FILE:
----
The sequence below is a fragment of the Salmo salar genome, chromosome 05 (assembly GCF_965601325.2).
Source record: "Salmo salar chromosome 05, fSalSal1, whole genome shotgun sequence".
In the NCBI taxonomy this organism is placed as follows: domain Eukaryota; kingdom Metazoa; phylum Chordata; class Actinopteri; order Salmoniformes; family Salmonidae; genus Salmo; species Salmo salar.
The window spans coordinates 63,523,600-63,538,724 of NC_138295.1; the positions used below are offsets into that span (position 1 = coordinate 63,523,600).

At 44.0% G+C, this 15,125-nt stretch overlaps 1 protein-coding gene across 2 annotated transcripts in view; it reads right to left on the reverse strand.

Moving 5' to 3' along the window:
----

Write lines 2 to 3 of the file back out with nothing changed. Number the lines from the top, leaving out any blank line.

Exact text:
Source record: "Salmo salar chromosome 05, fSalSal1, whole genome shotgun sequence".
In the NCBI taxonomy this organism is placed as follows: domain Eukaryota; kingdom Metazoa; phylum Chordata; class Actinopteri; order Salmoniformes; family Salmonidae; genus Salmo; species Salmo salar.